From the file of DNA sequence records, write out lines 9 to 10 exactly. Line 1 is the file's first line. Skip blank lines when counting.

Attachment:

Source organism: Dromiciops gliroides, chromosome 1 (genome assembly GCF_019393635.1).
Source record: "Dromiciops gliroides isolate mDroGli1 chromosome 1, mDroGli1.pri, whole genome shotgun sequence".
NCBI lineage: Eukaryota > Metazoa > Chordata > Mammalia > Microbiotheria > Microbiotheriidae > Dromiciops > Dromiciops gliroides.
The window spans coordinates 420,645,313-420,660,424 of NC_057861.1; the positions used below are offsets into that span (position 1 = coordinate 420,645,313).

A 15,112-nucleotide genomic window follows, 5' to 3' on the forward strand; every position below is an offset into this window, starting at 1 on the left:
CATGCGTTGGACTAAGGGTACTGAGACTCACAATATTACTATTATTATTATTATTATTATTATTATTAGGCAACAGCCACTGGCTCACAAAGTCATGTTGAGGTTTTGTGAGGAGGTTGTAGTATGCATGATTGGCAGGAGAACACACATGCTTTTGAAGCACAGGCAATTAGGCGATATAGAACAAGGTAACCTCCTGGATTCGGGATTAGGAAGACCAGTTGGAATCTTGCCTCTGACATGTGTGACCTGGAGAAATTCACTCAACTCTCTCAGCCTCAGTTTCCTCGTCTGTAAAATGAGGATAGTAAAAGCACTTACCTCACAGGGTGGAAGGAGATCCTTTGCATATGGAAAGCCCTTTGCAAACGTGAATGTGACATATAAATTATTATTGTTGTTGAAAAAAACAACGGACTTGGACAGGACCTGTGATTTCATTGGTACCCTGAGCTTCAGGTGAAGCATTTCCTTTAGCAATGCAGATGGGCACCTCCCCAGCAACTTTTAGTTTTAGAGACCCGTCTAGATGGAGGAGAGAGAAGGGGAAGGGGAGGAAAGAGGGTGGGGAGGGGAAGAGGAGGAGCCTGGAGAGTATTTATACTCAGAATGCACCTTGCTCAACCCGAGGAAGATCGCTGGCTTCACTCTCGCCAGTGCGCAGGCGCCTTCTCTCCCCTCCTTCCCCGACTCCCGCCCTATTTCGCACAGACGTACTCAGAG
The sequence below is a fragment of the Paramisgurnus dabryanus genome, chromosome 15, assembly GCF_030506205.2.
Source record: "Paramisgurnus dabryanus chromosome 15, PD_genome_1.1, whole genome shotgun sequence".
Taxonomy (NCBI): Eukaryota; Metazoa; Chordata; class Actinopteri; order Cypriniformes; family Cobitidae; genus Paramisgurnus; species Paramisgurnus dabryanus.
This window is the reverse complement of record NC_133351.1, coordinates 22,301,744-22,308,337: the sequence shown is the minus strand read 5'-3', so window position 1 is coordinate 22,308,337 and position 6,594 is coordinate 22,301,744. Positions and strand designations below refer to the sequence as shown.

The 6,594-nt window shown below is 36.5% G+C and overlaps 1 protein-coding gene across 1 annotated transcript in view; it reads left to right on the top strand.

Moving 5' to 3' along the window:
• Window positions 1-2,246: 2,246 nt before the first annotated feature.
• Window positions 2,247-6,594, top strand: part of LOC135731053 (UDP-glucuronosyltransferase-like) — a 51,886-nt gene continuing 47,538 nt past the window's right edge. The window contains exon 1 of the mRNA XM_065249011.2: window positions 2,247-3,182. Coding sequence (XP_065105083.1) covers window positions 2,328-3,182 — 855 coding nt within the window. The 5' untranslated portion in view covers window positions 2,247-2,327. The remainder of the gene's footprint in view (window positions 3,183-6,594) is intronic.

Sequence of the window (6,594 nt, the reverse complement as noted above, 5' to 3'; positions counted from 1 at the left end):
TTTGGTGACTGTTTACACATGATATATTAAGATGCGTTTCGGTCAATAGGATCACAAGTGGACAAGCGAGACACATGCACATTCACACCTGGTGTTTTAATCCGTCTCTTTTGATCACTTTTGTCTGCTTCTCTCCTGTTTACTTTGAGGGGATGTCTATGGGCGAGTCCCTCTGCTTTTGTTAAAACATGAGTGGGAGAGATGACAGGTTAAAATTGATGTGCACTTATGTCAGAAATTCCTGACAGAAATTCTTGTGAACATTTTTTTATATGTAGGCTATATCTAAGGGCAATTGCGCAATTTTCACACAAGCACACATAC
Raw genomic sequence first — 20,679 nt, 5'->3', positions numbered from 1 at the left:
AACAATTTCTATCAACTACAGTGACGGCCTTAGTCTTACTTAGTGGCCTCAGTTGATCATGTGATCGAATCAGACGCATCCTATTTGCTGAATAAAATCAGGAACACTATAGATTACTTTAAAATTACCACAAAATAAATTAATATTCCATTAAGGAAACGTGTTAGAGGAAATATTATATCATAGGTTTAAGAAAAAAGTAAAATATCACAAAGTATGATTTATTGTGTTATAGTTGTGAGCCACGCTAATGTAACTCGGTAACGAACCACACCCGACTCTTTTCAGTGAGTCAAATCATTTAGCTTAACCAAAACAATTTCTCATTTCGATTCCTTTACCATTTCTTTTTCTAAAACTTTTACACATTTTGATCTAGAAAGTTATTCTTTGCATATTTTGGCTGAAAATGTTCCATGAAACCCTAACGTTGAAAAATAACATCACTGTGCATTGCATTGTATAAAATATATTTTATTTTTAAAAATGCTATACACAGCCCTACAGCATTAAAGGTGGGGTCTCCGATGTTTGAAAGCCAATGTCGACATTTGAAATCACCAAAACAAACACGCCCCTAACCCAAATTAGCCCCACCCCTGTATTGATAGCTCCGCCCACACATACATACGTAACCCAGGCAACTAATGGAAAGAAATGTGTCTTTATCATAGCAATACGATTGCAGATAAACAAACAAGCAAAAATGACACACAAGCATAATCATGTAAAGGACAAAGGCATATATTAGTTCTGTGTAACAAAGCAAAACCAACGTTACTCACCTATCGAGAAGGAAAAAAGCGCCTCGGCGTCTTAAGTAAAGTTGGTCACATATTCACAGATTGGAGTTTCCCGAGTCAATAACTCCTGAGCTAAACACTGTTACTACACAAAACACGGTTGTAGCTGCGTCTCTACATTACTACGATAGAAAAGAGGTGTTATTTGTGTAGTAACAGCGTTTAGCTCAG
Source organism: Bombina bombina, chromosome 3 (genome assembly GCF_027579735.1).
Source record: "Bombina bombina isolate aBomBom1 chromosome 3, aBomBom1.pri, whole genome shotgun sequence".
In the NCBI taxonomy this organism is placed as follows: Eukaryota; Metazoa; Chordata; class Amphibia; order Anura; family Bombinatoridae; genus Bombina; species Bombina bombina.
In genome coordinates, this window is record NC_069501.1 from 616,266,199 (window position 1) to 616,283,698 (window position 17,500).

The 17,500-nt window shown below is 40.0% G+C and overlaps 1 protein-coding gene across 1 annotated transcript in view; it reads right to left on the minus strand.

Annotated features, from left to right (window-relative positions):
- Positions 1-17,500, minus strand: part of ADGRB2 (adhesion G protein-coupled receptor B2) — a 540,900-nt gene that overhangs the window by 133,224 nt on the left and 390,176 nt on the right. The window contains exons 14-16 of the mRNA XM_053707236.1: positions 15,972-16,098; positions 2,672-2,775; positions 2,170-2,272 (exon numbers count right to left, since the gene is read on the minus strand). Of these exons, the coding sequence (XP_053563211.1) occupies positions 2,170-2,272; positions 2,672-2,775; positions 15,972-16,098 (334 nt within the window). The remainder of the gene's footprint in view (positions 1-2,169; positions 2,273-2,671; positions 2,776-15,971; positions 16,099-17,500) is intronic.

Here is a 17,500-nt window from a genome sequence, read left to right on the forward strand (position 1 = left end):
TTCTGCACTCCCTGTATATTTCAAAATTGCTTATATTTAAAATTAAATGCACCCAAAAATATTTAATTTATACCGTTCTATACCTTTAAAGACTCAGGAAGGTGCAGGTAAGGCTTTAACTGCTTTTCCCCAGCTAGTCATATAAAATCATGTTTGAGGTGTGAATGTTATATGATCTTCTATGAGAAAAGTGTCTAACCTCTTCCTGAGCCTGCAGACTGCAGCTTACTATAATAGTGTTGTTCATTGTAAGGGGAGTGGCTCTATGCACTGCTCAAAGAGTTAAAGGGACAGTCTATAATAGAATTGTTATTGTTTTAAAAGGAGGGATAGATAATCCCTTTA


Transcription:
Taxonomy (NCBI): Eukaryota; Metazoa; Chordata; class Actinopteri; order Cypriniformes; family Cobitidae; genus Paramisgurnus; species Paramisgurnus dabryanus.
This window is the reverse complement of record NC_133351.1, coordinates 22,301,744-22,308,337: the sequence shown is the minus strand read 5'-3', so window position 1 is coordinate 22,308,337 and position 6,594 is coordinate 22,301,744. Positions and strand designations below refer to the sequence as shown.